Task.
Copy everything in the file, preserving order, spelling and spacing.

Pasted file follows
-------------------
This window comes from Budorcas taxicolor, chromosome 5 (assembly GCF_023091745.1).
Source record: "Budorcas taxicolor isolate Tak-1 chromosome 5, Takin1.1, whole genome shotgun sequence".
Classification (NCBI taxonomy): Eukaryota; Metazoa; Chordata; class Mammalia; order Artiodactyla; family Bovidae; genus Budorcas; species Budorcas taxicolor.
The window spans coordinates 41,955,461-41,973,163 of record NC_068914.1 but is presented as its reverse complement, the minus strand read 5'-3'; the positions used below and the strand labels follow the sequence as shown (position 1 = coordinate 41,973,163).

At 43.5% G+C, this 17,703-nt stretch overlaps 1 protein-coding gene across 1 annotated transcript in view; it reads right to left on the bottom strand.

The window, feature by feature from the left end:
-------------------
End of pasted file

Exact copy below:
This window comes from Budorcas taxicolor, chromosome 5 (assembly GCF_023091745.1).
Source record: "Budorcas taxicolor isolate Tak-1 chromosome 5, Takin1.1, whole genome shotgun sequence".
Classification (NCBI taxonomy): Eukaryota; Metazoa; Chordata; class Mammalia; order Artiodactyla; family Bovidae; genus Budorcas; species Budorcas taxicolor.
The window spans coordinates 41,955,461-41,973,163 of record NC_068914.1 but is presented as its reverse complement, the minus strand read 5'-3'; the positions used below and the strand labels follow the sequence as shown (position 1 = coordinate 41,973,163).

At 43.5% G+C, this 17,703-nt stretch overlaps 1 protein-coding gene across 1 annotated transcript in view; it reads right to left on the bottom strand.

The window, feature by feature from the left end: